North Korea likely Photoshopped missile launch images, analyst says

Different In another post Dr Langbroek highlighted that one image has Andromeda in the background and another has Orion

Different In another post Dr Langbroek highlighted that one image has Andromeda in the background and another has Orion

North Korea state media reported the Hwasong-15 reached an altitude of 4,475 kilometers (2,800 miles), putting the "whole" USA mainland in range. Korean Air said the pilots on two of its flights bound for Seoul "saw a flash and everyone is assuming it should be the missile because of the timing".

Amid reports that North Korea is testing nuclear missiles, airlines are rerouting flight paths to avoid North Korean airspace.

Two of the images that were shot from the same viewpoint seemed to show two different constellations in the background of the missile, Langbroek said on Twitter: "Two images from clearly same viewpoint, but dramatically different star backgrounds! Orion (Southeast) versus Andromeda (Northwest)!" tweeted Monday, along with photos of the launch.

In a series of posts, the scientist mentioned other things he found inconsistent in the pictures, which led him to believe they have been tampered with.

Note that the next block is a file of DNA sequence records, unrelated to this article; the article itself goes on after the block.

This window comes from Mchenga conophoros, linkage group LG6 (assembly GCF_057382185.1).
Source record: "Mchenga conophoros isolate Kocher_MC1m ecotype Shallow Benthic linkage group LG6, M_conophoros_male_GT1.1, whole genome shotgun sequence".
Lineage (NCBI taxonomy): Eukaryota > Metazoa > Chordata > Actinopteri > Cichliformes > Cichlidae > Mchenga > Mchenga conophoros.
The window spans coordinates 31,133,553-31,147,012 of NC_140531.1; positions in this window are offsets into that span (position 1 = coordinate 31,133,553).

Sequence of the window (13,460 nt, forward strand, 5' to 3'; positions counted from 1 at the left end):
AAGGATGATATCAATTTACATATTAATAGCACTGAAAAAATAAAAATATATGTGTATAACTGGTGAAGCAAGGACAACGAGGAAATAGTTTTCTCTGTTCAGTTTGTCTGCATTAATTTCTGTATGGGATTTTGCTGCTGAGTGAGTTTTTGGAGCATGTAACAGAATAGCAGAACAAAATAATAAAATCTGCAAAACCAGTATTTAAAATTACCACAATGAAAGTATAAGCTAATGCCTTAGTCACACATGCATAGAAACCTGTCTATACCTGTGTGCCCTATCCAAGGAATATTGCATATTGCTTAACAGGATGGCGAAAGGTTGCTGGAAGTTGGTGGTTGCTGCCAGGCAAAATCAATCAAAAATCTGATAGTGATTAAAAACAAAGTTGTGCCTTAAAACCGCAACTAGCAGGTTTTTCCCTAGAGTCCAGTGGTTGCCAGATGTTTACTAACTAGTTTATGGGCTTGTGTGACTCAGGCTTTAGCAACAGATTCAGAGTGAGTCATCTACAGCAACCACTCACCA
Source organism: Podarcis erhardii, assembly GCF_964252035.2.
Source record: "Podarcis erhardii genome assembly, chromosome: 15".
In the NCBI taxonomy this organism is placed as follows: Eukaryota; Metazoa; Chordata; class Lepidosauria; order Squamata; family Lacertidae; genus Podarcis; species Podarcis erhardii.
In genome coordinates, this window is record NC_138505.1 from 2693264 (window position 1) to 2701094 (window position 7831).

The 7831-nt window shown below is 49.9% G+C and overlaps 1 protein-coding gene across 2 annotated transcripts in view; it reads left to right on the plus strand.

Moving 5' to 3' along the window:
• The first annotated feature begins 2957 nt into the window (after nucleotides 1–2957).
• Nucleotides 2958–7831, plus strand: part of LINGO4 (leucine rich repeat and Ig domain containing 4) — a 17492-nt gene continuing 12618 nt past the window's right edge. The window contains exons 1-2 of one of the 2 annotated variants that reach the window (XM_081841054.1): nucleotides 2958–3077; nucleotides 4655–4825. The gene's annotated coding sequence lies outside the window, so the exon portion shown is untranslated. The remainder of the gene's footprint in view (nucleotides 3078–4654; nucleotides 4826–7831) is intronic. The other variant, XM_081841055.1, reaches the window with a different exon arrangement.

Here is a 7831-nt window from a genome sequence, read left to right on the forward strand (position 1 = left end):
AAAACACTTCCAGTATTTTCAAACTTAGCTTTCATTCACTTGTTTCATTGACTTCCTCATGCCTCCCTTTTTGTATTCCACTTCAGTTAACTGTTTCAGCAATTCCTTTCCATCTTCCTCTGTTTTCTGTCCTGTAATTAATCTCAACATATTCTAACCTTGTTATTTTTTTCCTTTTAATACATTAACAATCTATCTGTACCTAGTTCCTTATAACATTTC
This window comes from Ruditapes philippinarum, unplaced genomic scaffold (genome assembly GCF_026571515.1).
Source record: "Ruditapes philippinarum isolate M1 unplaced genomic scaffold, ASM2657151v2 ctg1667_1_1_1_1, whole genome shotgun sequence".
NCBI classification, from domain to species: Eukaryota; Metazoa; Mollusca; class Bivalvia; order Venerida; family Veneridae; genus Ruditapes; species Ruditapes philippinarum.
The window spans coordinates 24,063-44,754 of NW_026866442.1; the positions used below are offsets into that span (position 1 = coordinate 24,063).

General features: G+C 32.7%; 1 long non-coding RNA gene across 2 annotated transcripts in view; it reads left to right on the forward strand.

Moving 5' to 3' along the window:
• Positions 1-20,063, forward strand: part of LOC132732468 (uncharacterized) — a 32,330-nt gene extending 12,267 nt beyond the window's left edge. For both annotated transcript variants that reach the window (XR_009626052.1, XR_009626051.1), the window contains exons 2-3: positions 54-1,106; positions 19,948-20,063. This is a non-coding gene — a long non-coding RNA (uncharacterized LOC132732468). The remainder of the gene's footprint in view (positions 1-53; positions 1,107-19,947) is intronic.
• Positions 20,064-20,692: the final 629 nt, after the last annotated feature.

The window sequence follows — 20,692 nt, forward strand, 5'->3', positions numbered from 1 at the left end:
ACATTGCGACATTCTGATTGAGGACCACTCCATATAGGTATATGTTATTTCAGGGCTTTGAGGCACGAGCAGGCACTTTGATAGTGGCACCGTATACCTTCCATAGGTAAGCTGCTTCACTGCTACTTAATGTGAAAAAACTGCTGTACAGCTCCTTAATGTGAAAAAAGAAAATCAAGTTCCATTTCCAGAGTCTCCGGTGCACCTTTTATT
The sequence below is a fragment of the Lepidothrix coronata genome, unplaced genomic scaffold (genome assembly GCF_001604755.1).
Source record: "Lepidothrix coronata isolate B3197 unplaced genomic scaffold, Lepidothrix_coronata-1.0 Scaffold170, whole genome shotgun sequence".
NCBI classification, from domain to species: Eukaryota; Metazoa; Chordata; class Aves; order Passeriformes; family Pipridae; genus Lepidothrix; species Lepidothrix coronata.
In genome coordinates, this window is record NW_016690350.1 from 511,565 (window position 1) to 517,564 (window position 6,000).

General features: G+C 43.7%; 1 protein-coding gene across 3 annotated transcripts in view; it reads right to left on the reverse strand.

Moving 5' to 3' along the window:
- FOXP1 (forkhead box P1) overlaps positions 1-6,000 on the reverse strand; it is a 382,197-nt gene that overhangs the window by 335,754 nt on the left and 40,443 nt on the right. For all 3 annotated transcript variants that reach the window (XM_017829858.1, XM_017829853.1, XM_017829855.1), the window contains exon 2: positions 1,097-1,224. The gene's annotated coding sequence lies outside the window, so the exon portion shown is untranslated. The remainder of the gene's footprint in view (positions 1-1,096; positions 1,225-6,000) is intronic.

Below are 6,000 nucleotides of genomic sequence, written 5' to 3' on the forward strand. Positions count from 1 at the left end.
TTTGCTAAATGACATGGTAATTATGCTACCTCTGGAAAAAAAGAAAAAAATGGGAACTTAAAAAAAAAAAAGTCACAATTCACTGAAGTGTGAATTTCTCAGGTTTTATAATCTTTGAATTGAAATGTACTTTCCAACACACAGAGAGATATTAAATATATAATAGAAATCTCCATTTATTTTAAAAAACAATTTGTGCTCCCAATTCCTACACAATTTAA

"You should see constellations that are opposites in the sky".

According to CNN, using longer exposures meant the movement would be captured as a blur.

These were not the only images that were used by him to prove his point.

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Meanwhile, Senator Lindsey Graham said Sunday on "Face the Nation" that preemptive war in North Korea is "becoming more likely" as the country's improving missile technology presents an increasing threat. "Stars just don't look that different a few miles apart, and we have no reason to disbelieve that this launch was from the Pyongsong region north of Pyongyang".

Jonathan McDowell, an astronomer at the Harvard-Smithsonian Center for Astrophysics, pointed out to CNN that the stars in the photo looked too clear for a picture capturing a missile's rapid ascent.

Essentially, North Korea's claims about the source of their images don't match with the stars visible in the pictures.

Using stars to locate where a missile was launched is much more hard. The Intercontinental Ballistic Missile tested this time by North Korea is said to have a range of around 13,000 km and can allegedly hit any area in the mainland US.

However, he said not all the images appeared to be tampered with.

"They looked so crisp, that just didn't seem right to me", McDowell said.

Langbroek said he's not suggesting the launch was staged, just some of images were altered for "aesthetics".

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